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Oh yes! There is trouble in River City And it “ain’t spelled pool”! - Wednesday, July 27, 2011

Hear the Echoes No. 24




Oh yes! 

There is trouble in River City

And it "ain’t spelled pool”!



Recent headlines in the Times-Picayune and the Advocate hint that there may be a need to evaluate testing gains being reported in Recovery School District (RSD) schools.  The reports often flow from third party non-profit groups.  Apparently Gov. Jindal and the Louisiana Department of Education are so dedicated to showing the nation that Louisiana is a model of performance management that they are in denial of potential misdeeds in the classroom.


But, there is an emerging body of evidence that the pressure of high stakes testing virtually demands cutting corners in the classrooms.  The advent of evaluating teaching and school performance on the basis of test scores has brought about varied responses in the classroom.  The responses to pressure may be intensive professional development to bring about better teaching.  Teachers may also respond by "teaching to the test.”  Leslie Jacobs once allowed:  "What’s wrong with teaching to the test…so long as the tests cover the standards?”  How well the LEAP and iLEAP tests do cover the Louisiana standards, let alone the newly emerging Common Core Standards, is open to question.


A graver consideration emerges with the appearance of irrational claims of giant improvement in low-performing scores in the RSD schools.  Irregular "scrubbing” practices that appear to have been imported to the RSD by Paul Vallas leave many test units administered by unaccounted for in school performance scores (SPS).  Apparently, a set of computer filters are set to screen out from consideration any student scores that meet select criteria (less than  120 days in school, failing the test, failing to enroll in summer remediation, and failing to pass the summer retest).  Analysis reveals that as many as one in every eight RSD tests may have been eliminated in the calculation of its SPS by employing this screening.


Now there are reports seeping out of the RSD that teachers may have been forced to aid students during testing.  Should these reports be taken with a grain of salt?


More than 30 counties in Florida have been found to cheat on the Florida Comprehensive Assessment Test.


There was widespread cheating found in the Washington D.C. system during the tenure of Michelle Rhee.  A USA Today report that found there were erasures on high-stakes standardized tests flagged as outside the norm in 102 schools at least once since 2008.


There was a recent report that widespread cheating on standardized tests occurred in  the Atlanta public schools where 56 schools were examined in a state investigation that found cheating in 44 (78%) of them.  Reportedly, 178 teachers and principals were found to have cheated on the tests.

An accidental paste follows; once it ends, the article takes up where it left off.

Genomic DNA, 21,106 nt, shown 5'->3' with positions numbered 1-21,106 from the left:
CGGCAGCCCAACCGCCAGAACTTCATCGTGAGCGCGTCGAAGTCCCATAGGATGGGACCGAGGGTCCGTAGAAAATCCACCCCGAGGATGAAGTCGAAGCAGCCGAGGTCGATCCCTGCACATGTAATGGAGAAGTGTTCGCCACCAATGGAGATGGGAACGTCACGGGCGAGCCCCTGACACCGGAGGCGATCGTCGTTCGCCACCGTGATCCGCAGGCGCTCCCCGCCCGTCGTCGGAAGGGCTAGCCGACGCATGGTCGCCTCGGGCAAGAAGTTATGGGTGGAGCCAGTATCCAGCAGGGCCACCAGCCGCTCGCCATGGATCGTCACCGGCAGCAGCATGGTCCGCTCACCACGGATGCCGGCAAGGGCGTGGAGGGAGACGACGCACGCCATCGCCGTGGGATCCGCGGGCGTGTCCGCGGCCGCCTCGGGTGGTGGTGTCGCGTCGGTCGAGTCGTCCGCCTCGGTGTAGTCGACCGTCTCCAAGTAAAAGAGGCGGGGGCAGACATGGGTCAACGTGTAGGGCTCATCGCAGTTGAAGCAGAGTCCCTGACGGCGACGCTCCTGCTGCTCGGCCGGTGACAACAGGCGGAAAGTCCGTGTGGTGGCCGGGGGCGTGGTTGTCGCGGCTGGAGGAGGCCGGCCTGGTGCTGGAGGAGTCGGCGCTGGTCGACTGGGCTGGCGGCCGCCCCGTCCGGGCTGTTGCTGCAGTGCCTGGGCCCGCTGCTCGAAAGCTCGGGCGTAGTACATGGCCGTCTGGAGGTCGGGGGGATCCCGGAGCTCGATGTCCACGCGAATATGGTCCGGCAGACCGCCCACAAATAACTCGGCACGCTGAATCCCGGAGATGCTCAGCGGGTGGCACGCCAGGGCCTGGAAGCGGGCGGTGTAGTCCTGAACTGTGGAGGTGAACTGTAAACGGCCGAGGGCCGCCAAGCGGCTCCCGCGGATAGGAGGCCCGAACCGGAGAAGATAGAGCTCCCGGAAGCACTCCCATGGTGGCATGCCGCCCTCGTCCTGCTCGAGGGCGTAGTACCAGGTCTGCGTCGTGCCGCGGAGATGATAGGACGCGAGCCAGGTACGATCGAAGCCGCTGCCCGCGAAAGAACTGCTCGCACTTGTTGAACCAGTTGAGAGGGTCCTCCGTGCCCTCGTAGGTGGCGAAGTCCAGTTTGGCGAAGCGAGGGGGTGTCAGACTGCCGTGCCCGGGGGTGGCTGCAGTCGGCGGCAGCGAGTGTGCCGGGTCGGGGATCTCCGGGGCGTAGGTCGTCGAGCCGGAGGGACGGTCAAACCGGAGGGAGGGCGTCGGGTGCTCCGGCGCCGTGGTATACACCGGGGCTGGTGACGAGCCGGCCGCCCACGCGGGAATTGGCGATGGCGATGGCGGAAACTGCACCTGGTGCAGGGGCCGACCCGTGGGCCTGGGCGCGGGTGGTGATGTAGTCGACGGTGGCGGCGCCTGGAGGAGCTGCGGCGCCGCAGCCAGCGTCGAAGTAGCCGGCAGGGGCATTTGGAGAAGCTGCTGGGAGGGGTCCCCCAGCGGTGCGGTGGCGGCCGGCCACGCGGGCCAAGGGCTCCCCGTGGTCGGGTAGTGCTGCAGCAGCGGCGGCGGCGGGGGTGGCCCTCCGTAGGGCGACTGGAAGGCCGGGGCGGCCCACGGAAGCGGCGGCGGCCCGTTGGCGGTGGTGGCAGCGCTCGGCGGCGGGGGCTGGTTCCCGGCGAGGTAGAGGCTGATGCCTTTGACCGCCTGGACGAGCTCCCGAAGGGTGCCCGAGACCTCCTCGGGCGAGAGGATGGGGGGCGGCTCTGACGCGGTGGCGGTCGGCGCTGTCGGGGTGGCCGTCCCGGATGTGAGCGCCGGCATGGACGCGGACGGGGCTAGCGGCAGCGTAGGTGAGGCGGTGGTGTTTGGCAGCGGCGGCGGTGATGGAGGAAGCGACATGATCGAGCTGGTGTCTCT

In one location 55 classrooms were flagged for having excessive numbers of erasures on student tests submitted for grading with 47 of them (85%) sporting standard deviations that exceeded five, and 32 classrooms exceeding ten standard deviations.  Test developing companies have shown that the probability that the number of wrong-to-right answers occurring without adult intervention (or cheating) is one in a million when there is a five standard deviation.  At ten standard deviations, the probability is no better than one in a trillion.


Proponents of so-called "reform” like to raise the defense that teacher unions are responsible for such breakdowns in the classroom.  But, with cheating scandals arising across the nation, including a number in non-union districts, it’s becoming clear that the unions are not the cause.  In fact, although Atlanta teachers have no collective bargaining rights, some of them belong to the American Federation of Teachers and it was the local AFT chapter that first reported cheating to the district.


It is clear that the tests, and the stakes attached to them are the issue.  It is not rational to look at widespread cheating on tests and conclude the existence is about individuals.


In all of these cases, reported nationally, the investigators reported there was a climate of "fear, intimidation and retaliation” in the schools investigated.  The system put pressure on teachers and principals to meet specific standardized test score targets.  The pressure, reports say, was the biggest factor in the cheating scandal.


One cannot view the current climate in the RSD as anything less than highly pressurized.  Promises of a three-year turnaround cycle were made to legislative committees, and in public relations campaigns launching the RSD take-over.  Now after five years of state management most RSD schools fail to meet the state average or their own contracted goals for achievement.  Just this weekend the Communications office of LDOE issued a warning to all DOE staff not to respond to outside questions related to investigations, but to refer them to the departmental attorney.


Aren’t the individuals who manage the RSD schools in Louisiana under the same pressure  that transformed teachers and principals in Florida, D.C. and Atlanta into rule-benders?


In many RSD schools there have been reports of excessive turnovers of teachers and principals during the school year.  Might that constitute a sign that internal pressures are too great?


Don Whittinghill


7/27 2011


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